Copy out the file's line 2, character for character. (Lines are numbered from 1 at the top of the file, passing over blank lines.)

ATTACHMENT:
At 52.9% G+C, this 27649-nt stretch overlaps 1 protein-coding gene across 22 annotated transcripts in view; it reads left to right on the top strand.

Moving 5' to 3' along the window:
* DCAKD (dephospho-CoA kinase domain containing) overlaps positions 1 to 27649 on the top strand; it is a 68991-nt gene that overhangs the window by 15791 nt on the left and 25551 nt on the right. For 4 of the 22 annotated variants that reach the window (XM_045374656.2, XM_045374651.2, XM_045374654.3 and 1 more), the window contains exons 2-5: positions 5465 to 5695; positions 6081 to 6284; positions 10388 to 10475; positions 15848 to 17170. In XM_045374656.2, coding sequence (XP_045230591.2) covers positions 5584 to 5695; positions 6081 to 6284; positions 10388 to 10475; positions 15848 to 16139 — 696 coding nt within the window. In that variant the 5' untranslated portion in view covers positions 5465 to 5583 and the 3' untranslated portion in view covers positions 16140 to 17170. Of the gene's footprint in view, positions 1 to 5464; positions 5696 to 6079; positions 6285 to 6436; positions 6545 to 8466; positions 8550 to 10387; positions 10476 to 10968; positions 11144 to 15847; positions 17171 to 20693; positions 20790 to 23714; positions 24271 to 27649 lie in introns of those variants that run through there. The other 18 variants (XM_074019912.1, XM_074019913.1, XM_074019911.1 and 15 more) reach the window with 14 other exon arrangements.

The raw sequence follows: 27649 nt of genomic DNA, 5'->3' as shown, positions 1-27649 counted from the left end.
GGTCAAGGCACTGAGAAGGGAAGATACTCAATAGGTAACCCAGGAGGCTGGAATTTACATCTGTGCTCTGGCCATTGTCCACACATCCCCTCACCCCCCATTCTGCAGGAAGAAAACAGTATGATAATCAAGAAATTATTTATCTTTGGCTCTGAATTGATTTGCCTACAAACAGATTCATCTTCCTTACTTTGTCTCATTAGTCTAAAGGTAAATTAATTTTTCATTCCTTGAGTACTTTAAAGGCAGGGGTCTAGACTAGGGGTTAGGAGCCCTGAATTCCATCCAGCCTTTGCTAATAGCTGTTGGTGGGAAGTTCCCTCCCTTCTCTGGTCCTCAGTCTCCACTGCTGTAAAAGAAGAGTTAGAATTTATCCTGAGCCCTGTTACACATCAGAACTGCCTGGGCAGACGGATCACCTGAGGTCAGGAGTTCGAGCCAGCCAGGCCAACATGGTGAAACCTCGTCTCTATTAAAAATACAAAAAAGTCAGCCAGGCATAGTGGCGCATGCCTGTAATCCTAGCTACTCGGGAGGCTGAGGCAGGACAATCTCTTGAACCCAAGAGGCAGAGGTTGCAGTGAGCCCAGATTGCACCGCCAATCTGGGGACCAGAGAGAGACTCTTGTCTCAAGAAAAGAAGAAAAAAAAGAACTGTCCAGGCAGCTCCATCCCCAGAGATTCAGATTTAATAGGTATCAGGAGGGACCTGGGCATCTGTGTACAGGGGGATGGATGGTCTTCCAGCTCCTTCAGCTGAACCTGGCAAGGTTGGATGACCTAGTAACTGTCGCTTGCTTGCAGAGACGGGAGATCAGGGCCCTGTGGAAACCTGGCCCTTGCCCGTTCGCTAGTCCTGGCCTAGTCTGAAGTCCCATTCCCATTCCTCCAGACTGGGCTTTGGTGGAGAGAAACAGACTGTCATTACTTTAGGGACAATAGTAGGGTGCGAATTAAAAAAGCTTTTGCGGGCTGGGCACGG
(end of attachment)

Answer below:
Moving 5' to 3' along the window: